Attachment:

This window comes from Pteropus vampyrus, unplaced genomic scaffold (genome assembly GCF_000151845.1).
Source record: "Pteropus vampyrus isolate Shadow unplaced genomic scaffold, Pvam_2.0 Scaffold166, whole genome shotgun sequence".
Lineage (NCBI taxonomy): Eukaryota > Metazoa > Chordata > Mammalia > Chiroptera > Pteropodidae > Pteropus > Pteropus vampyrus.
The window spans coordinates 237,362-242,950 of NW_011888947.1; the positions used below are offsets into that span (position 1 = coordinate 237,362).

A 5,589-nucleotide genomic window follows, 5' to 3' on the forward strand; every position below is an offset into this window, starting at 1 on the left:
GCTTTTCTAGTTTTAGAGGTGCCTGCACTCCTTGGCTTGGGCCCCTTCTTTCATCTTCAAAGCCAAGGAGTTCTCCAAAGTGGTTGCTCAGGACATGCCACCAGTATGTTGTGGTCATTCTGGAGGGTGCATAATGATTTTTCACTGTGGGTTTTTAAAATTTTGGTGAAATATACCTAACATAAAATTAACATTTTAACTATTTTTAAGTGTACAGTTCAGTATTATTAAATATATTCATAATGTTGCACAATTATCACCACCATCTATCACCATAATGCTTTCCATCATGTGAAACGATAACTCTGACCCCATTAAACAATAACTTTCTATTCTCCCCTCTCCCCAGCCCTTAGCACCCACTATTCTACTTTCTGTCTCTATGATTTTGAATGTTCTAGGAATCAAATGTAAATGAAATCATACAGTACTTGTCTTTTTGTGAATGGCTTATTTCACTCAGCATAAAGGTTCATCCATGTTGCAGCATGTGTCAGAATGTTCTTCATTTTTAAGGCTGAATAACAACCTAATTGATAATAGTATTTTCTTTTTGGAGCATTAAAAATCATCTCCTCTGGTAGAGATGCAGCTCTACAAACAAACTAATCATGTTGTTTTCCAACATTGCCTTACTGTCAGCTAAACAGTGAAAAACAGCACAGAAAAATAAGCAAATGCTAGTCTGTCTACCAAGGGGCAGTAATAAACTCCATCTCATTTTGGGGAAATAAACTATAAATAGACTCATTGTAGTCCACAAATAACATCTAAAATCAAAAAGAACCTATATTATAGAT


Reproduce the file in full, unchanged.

This window comes from Pteropus vampyrus, unplaced genomic scaffold (genome assembly GCF_000151845.1).
Source record: "Pteropus vampyrus isolate Shadow unplaced genomic scaffold, Pvam_2.0 Scaffold166, whole genome shotgun sequence".
Lineage (NCBI taxonomy): Eukaryota > Metazoa > Chordata > Mammalia > Chiroptera > Pteropodidae > Pteropus > Pteropus vampyrus.
The window spans coordinates 237,362-242,950 of NW_011888947.1; the positions used below are offsets into that span (position 1 = coordinate 237,362).

A 5,589-nucleotide genomic window follows, 5' to 3' on the forward strand; every position below is an offset into this window, starting at 1 on the left:
GCTTTTCTAGTTTTAGAGGTGCCTGCACTCCTTGGCTTGGGCCCCTTCTTTCATCTTCAAAGCCAAGGAGTTCTCCAAAGTGGTTGCTCAGGACATGCCACCAGTATGTTGTGGTCATTCTGGAGGGTGCATAATGATTTTTCACTGTGGGTTTTTAAAATTTTGGTGAAATATACCTAACATAAAATTAACATTTTAACTATTTTTAAGTGTACAGTTCAGTATTATTAAATATATTCATAATGTTGCACAATTATCACCACCATCTATCACCATAATGCTTTCCATCATGTGAAACGATAACTCTGACCCCATTAAACAATAACTTTCTATTCTCCCCTCTCCCCAGCCCTTAGCACCCACTATTCTACTTTCTGTCTCTATGATTTTGAATGTTCTAGGAATCAAATGTAAATGAAATCATACAGTACTTGTCTTTTTGTGAATGGCTTATTTCACTCAGCATAAAGGTTCATCCATGTTGCAGCATGTGTCAGAATGTTCTTCATTTTTAAGGCTGAATAACAACCTAATTGATAATAGTATTTTCTTTTTGGAGCATTAAAAATCATCTCCTCTGGTAGAGATGCAGCTCTACAAACAAACTAATCATGTTGTTTTCCAACATTGCCTTACTGTCAGCTAAACAGTGAAAAACAGCACAGAAAAATAAGCAAATGCTAGTCTGTCTACCAAGGGGCAGTAATAAACTCCATCTCATTTTGGGGAAATAAACTATAAATAGACTCATTGTAGTCCACAAATAACATCTAAAATCAAAAAGAACCTATATTATAGAT